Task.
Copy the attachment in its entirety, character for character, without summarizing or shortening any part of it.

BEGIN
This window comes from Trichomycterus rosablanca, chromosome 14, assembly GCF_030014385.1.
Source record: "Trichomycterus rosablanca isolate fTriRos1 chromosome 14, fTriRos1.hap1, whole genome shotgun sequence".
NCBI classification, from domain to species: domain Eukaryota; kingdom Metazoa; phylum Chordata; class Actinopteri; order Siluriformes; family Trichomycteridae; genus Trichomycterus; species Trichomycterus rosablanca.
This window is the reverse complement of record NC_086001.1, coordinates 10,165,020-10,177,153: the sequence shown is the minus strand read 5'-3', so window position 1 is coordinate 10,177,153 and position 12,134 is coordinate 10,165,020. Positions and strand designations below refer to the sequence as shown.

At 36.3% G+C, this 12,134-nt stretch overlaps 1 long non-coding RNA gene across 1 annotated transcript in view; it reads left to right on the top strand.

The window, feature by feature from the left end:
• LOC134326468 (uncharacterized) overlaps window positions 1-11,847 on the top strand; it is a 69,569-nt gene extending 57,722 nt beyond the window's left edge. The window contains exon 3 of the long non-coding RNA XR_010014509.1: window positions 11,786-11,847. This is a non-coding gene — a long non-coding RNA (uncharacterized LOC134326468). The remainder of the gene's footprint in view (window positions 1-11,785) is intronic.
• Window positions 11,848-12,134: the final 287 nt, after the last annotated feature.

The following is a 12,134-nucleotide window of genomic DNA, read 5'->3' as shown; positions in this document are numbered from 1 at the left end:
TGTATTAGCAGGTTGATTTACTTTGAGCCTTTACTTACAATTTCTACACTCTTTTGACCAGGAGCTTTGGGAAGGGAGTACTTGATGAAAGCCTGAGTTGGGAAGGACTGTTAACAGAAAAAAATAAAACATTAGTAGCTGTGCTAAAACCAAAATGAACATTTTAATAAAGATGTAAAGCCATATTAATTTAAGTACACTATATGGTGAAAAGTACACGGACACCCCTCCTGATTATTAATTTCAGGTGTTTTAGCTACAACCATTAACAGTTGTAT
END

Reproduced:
This window comes from Trichomycterus rosablanca, chromosome 14, assembly GCF_030014385.1.
Source record: "Trichomycterus rosablanca isolate fTriRos1 chromosome 14, fTriRos1.hap1, whole genome shotgun sequence".
NCBI classification, from domain to species: domain Eukaryota; kingdom Metazoa; phylum Chordata; class Actinopteri; order Siluriformes; family Trichomycteridae; genus Trichomycterus; species Trichomycterus rosablanca.
This window is the reverse complement of record NC_086001.1, coordinates 10,165,020-10,177,153: the sequence shown is the minus strand read 5'-3', so window position 1 is coordinate 10,177,153 and position 12,134 is coordinate 10,165,020. Positions and strand designations below refer to the sequence as shown.

At 36.3% G+C, this 12,134-nt stretch overlaps 1 long non-coding RNA gene across 1 annotated transcript in view; it reads left to right on the top strand.

The window, feature by feature from the left end:
• LOC134326468 (uncharacterized) overlaps window positions 1-11,847 on the top strand; it is a 69,569-nt gene extending 57,722 nt beyond the window's left edge. The window contains exon 3 of the long non-coding RNA XR_010014509.1: window positions 11,786-11,847. This is a non-coding gene — a long non-coding RNA (uncharacterized LOC134326468). The remainder of the gene's footprint in view (window positions 1-11,785) is intronic.
• Window positions 11,848-12,134: the final 287 nt, after the last annotated feature.

The following is a 12,134-nucleotide window of genomic DNA, read 5'->3' as shown; positions in this document are numbered from 1 at the left end:
TGTATTAGCAGGTTGATTTACTTTGAGCCTTTACTTACAATTTCTACACTCTTTTGACCAGGAGCTTTGGGAAGGGAGTACTTGATGAAAGCCTGAGTTGGGAAGGACTGTTAACAGAAAAAAATAAAACATTAGTAGCTGTGCTAAAACCAAAATGAACATTTTAATAAAGATGTAAAGCCATATTAATTTAAGTACACTATATGGTGAAAAGTACACGGACACCCCTCCTGATTATTAATTTCAGGTGTTTTAGCTACAACCATTAACAGTTGTAT